Teaching kids how to do chores will motivate them to be more helpful and teach them valuable life skills, but you need to set them up for success!
Setting Up Your Kids For Success
We have all heard it said that we should encourage our kids and that they respond better to encouragement than to criticism. Usually, when we think of encouraging, we think of something like saying, “Good job” or “You’re doing really well”. This is one way of setting up your kids for success.
Another way to encourage them and to help them succeed is to arrange things so that their daily tasks or chores are easier.
- If you expect them to hang up their coats each day, you are setting them up for failure if the coat rack is too high or if the coat hooks aren’t large enough or the hangers are hard to use.
- If you expect them to pick up their dirty clothes, then provide them with hampers in their rooms.
If you require your children to make their beds, give them comforters instead of bedspreads, since comforters are easier for them to use.
Use plastic dishes when kids are first learning to hand wash dishes so there isn’t as much worry for them or you about breakage.
Companies that are successful usually have employees that enjoy their work. One way that you can make the work more fun for your kids is by providing mini-aprons for the girls to use while they help mom clean the kitchen. If you don’t have a small apron, then just fold a large cotton dish towel into a triangle and tie it around her waist.
My daughter bought a butcher’s apron for my grandson and decorated it for him to use when he makes pancakes. He loved it and making breakfast for the family is now a treat and not a chore for him.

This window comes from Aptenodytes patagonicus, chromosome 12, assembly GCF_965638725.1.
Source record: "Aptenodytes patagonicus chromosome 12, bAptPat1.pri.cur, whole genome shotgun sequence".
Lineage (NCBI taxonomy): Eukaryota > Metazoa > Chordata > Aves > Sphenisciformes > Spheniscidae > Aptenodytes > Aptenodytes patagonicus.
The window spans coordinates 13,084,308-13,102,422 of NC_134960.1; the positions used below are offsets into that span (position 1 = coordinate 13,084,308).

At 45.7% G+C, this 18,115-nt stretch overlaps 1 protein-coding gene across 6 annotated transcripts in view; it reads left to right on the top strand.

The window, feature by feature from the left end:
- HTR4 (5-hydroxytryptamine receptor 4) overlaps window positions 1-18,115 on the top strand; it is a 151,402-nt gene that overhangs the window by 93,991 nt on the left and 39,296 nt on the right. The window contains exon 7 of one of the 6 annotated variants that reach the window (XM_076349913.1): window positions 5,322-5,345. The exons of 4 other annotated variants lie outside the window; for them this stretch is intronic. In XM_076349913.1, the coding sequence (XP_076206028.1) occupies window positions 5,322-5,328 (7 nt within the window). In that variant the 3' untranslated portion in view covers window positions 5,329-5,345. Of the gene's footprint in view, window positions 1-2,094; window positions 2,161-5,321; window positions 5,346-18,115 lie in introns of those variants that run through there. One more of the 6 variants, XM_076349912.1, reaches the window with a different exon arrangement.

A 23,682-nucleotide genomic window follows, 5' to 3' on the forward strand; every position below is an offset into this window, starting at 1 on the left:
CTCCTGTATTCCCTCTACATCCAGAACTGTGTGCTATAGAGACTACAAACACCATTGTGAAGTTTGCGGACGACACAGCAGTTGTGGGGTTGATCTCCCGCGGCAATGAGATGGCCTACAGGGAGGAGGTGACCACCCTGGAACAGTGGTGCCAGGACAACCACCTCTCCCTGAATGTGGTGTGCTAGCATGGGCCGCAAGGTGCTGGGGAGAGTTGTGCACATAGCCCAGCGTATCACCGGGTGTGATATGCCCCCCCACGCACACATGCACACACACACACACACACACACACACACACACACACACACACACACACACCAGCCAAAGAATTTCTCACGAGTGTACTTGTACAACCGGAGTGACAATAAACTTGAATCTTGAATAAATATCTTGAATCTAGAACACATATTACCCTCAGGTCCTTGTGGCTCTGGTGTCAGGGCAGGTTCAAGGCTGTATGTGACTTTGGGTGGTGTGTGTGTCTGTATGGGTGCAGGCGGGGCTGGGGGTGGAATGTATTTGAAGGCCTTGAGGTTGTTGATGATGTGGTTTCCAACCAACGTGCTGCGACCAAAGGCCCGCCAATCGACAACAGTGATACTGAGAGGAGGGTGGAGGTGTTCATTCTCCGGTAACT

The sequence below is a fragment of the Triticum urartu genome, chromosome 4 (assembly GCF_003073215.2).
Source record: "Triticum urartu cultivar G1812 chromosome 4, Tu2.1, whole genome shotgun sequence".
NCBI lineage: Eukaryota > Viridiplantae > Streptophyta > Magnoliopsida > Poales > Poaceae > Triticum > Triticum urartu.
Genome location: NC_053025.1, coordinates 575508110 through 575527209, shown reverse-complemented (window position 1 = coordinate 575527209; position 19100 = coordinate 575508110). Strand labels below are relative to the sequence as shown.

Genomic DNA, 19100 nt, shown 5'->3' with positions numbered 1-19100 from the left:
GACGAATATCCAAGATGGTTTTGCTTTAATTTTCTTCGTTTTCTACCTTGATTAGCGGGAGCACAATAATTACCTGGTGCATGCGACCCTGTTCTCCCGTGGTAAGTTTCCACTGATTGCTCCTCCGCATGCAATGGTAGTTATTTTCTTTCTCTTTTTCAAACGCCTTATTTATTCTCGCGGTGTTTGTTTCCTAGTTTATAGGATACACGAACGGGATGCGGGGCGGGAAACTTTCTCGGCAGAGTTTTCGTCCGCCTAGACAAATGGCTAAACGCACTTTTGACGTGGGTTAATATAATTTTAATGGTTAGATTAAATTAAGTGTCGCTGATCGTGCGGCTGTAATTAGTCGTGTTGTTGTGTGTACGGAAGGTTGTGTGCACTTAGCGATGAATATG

Another thing you can do to make it easier for both you and your kids is to make lists of chores and hang them in certain areas where the kids can easily refer to them. I’m not talking about the usual chore lists. These are lists explaining how to do the chores.
For example, when you tell your child to go clean his room, “clean” could mean any number of things. Usually, what you consider cleaning the room is not your child’s idea of cleaning it.
In his room, post a list of what specific tasks your child should do when you tell him to clean his room. Kids are very literal thinkers and being specific will make the process smoother (At the same time, avoid including too many details).
Here are some examples of this type of list:
Put dirty clothes in hamper
Pick up all toys off of the floor and put in bins
Forks, Knives, Spoons
Salt and Pepper
Sort into colors; lights, white, colors
Check for stains
Fill washer 3/4 full
Put detergent in washer
(and list the rest of the details in doing the laundry…)
Kids tend to tune mom out after she has told them the same thing over and over. A child will follow a list better than too many verbal instructions, and it saves mom from having to repeat herself. You can make these lists for all kinds of things including steps to clean the kitchen, the bathroom or the family room.
This doesn’t mean that you won’t have to pop in once in a while to help and teach them, but this will save some time. Kids are smarter than we give them credit for sometimes. (Just ask their grandma how smart they are– She’ll tell you!) Even though they’re smart, they still don’t have experience doing these things and you have to train them. This means lots of repetition, so be patient.
Last, but not least, always check their work. This way, they know they will be held accountable.
John Maxwell says, “…what doesn’t get inspected won’t be respected. If there is no accountability in an area, then there’s no incentive to perform with excellence in it. …the root causes of poor performance in a workplace are inadequate training, a lack of capacity and a bad attitude. It is the leader’s responsibility to ensure that they pick the right people for the job, properly equip them for the functions they are required to perform and above all else, model confidence and optimism in their work.”
These same ideas apply at home. And always remember you can get twice as much out of a child with encouragement, a gentle word and a smile than by screaming, criticizing and belittling. I hope this has been of some help to you. If you’d like more tips to help with your kids, check out our “Saving With Kids” E-book series.